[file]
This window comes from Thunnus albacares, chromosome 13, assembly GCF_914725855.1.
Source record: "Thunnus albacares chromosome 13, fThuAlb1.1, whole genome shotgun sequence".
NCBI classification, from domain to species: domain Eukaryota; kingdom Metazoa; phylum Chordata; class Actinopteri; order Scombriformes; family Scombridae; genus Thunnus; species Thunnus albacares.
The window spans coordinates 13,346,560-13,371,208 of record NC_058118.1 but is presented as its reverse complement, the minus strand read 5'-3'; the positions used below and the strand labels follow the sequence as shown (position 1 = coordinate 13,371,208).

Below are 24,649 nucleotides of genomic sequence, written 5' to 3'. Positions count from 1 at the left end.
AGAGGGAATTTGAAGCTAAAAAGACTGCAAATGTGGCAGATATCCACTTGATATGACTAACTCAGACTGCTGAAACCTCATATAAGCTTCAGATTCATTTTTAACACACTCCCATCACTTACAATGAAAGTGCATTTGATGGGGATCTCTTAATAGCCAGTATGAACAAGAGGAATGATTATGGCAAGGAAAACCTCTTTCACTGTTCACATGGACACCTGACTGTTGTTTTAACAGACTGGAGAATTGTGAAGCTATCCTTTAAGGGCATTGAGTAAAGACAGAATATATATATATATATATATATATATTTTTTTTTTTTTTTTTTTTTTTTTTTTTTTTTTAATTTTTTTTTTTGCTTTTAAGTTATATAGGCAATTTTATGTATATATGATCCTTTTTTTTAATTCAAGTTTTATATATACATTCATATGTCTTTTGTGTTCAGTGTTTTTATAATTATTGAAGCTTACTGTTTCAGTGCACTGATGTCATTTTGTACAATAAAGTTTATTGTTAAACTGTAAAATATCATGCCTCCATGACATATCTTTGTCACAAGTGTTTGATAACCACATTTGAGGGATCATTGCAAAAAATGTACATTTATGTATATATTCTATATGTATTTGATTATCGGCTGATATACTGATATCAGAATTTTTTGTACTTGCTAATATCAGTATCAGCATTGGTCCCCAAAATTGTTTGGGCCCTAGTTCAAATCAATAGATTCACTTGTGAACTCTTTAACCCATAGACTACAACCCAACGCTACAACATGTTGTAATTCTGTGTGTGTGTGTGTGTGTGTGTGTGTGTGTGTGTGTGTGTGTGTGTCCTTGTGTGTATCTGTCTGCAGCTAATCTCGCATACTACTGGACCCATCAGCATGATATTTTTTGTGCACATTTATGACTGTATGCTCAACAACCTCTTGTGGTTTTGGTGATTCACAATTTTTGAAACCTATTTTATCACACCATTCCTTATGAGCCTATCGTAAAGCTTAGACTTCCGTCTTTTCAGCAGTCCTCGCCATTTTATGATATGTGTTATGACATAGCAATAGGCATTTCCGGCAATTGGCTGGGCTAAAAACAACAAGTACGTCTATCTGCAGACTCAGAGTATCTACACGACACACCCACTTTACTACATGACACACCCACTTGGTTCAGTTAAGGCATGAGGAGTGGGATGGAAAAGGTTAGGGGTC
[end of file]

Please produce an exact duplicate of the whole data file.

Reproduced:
This window comes from Thunnus albacares, chromosome 13, assembly GCF_914725855.1.
Source record: "Thunnus albacares chromosome 13, fThuAlb1.1, whole genome shotgun sequence".
NCBI classification, from domain to species: domain Eukaryota; kingdom Metazoa; phylum Chordata; class Actinopteri; order Scombriformes; family Scombridae; genus Thunnus; species Thunnus albacares.
The window spans coordinates 13,346,560-13,371,208 of record NC_058118.1 but is presented as its reverse complement, the minus strand read 5'-3'; the positions used below and the strand labels follow the sequence as shown (position 1 = coordinate 13,371,208).

Below are 24,649 nucleotides of genomic sequence, written 5' to 3'. Positions count from 1 at the left end.
AGAGGGAATTTGAAGCTAAAAAGACTGCAAATGTGGCAGATATCCACTTGATATGACTAACTCAGACTGCTGAAACCTCATATAAGCTTCAGATTCATTTTTAACACACTCCCATCACTTACAATGAAAGTGCATTTGATGGGGATCTCTTAATAGCCAGTATGAACAAGAGGAATGATTATGGCAAGGAAAACCTCTTTCACTGTTCACATGGACACCTGACTGTTGTTTTAACAGACTGGAGAATTGTGAAGCTATCCTTTAAGGGCATTGAGTAAAGACAGAATATATATATATATATATATATATATTTTTTTTTTTTTTTTTTTTTTTTTTTTTTTTTTAATTTTTTTTTTTGCTTTTAAGTTATATAGGCAATTTTATGTATATATGATCCTTTTTTTTAATTCAAGTTTTATATATACATTCATATGTCTTTTGTGTTCAGTGTTTTTATAATTATTGAAGCTTACTGTTTCAGTGCACTGATGTCATTTTGTACAATAAAGTTTATTGTTAAACTGTAAAATATCATGCCTCCATGACATATCTTTGTCACAAGTGTTTGATAACCACATTTGAGGGATCATTGCAAAAAATGTACATTTATGTATATATTCTATATGTATTTGATTATCGGCTGATATACTGATATCAGAATTTTTTGTACTTGCTAATATCAGTATCAGCATTGGTCCCCAAAATTGTTTGGGCCCTAGTTCAAATCAATAGATTCACTTGTGAACTCTTTAACCCATAGACTACAACCCAACGCTACAACATGTTGTAATTCTGTGTGTGTGTGTGTGTGTGTGTGTGTGTGTGTGTGTGTGTGTGTGTCCTTGTGTGTATCTGTCTGCAGCTAATCTCGCATACTACTGGACCCATCAGCATGATATTTTTTGTGCACATTTATGACTGTATGCTCAACAACCTCTTGTGGTTTTGGTGATTCACAATTTTTGAAACCTATTTTATCACACCATTCCTTATGAGCCTATCGTAAAGCTTAGACTTCCGTCTTTTCAGCAGTCCTCGCCATTTTATGATATGTGTTATGACATAGCAATAGGCATTTCCGGCAATTGGCTGGGCTAAAAACAACAAGTACGTCTATCTGCAGACTCAGAGTATCTACACGACACACCCACTTTACTACATGACACACCCACTTGGTTCAGTTAAGGCATGAGGAGTGGGATGGAAAAGGTTAGGGGTC